Laparoscopy has become one of the most common procedures performed by surgical specialists. Physicians use laparoscopy for removal of ectopic pregnancies, treatment of endometriosis, assessment and removal of abnormal ovarian masses, ovarian drilling to induce ovulation in clomiphene resistant patients with polycystic ovary syndrome, evaluation and treatment of tubal diseases, treatment of scars, removal of small uterine myomas and more. It involves creation of pneumoperitoneum with CO2 gas to distend the abdominal cavity to ease exploration and placement of a specific telescope (a lens and a light system) connected to a video camera into the abdomen, mostly through the belly button. This site usually requires 5-12 mm incision. The surgeon may need one to three 5 mm incision sites in the lower abdomen to introduce laparoscopic instruments to explore or to perform relevant surgical procedures.
This is a minimally invasive procedure for evaluating uterine cavity and treating various abnormalities. It involves a speculum placement to expose the cervix for transcervical placement of telescope (a light and a lens system) attached to a video camera system into the uterus. Hysteroscopy is an excellent diagnostic technique for potential abnormalities detected in screening tests like saline infusion sonography or hysterosalpingography. In addition to its diagnostic value, it serves as an effective minimally invasive treatment for abnormal uterine bleeding, endometrial polyps and fibroids, proximal tubal occlusion, some uterine abnormalities like uterine septum and intra-uterine scars.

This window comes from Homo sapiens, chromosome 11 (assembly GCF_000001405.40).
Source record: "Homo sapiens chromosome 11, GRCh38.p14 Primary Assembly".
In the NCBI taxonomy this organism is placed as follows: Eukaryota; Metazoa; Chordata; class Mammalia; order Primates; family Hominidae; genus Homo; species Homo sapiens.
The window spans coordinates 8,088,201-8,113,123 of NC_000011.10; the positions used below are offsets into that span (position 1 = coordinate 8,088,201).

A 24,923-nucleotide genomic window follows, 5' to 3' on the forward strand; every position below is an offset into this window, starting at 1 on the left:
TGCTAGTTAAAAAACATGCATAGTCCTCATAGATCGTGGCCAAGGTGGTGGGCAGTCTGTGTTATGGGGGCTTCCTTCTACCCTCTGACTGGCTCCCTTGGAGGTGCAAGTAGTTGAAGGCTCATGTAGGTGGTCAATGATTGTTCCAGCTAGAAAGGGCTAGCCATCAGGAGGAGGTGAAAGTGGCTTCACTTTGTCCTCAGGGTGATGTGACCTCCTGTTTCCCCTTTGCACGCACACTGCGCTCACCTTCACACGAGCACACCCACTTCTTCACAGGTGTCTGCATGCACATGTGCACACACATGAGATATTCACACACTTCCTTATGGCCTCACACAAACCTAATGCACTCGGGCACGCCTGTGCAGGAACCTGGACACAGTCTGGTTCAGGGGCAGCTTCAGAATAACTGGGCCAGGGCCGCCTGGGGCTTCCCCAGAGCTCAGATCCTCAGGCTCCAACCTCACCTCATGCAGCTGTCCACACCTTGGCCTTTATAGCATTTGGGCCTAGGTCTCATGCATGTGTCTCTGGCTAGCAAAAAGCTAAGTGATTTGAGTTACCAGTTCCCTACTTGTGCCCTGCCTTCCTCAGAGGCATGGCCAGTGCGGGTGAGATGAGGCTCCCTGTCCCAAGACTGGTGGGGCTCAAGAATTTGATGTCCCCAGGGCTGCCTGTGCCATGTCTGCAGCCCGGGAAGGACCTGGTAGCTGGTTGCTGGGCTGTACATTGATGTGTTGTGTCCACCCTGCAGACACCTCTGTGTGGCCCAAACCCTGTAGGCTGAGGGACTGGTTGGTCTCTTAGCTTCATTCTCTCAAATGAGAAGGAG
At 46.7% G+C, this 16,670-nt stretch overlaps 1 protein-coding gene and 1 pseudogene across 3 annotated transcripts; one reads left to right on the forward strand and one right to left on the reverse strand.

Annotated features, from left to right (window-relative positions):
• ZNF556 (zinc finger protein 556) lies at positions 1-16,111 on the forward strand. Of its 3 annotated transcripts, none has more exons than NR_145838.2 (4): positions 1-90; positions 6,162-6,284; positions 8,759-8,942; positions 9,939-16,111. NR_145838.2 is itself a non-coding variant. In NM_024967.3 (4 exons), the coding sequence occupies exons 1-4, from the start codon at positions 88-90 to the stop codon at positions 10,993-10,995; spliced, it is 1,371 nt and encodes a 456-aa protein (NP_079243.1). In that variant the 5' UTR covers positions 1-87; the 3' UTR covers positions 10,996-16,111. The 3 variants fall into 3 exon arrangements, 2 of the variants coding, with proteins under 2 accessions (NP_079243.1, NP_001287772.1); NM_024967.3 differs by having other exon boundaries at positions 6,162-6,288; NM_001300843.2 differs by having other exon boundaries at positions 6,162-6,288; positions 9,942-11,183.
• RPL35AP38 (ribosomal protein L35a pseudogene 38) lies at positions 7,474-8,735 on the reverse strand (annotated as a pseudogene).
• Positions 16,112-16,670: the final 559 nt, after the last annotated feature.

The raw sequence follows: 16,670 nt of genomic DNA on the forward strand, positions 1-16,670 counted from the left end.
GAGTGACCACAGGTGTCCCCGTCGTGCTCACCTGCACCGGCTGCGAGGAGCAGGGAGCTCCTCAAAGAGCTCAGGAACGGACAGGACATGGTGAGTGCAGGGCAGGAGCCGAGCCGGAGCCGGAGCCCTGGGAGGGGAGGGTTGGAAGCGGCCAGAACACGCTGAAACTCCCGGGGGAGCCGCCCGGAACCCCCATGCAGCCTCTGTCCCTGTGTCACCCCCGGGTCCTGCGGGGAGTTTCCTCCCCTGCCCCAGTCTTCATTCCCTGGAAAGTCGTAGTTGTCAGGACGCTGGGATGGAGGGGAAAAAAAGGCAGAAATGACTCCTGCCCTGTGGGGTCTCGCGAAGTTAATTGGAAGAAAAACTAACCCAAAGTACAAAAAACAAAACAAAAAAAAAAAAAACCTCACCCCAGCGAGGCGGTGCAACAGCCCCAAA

To see the walls of the endometrial cavity and its covering cellular tissue (endometrium), a distention media, mostly normal saline, is used. Although there are hysteroscopic systems, which can be used at an office setting, many operative hysteroscopies may require ambulatory surgery center facilities. Tubal reversals are performed as an outpatient procedure. The procedure is done through a mini bikini incision under loop magnification utilizing microsurgical techniques. The patient may start trying to conceive within 2-3 weeks of surgery following the patient’s complete surgical recover. If the couple cannot become pregnant in 4-6 months, a hysterosalpingography (HSG) may be necessary. After a successful tubal reversal, cumulative pregnancy rates in the year following tubal reversal procedure are in the 50-80 percent range. Several clinical characteristics are associated with the high success rates for tubal reversal: • Patient under 40 years of age • Tubal length after tubal reversal greater than 4 cm • Previous sterilization by Fallope ring, clip or Pomeroy type
(most postpartum tubal sterilizations) tubal sterilization • Absence of associated pelvic pathology such
as endometriosis, severe pelvic scarring • Absence of male factor infertility • Absence of other factors like anovulation
Fertility may be compromised by the presence of myomas (fibroids) distorting or pressing or growing into, the uterine cavity. These mostly benign tumors may need to be resected while minimizing additional harm to the uterus by laparoscopy or hysteroscopy or via an open abdominal incision.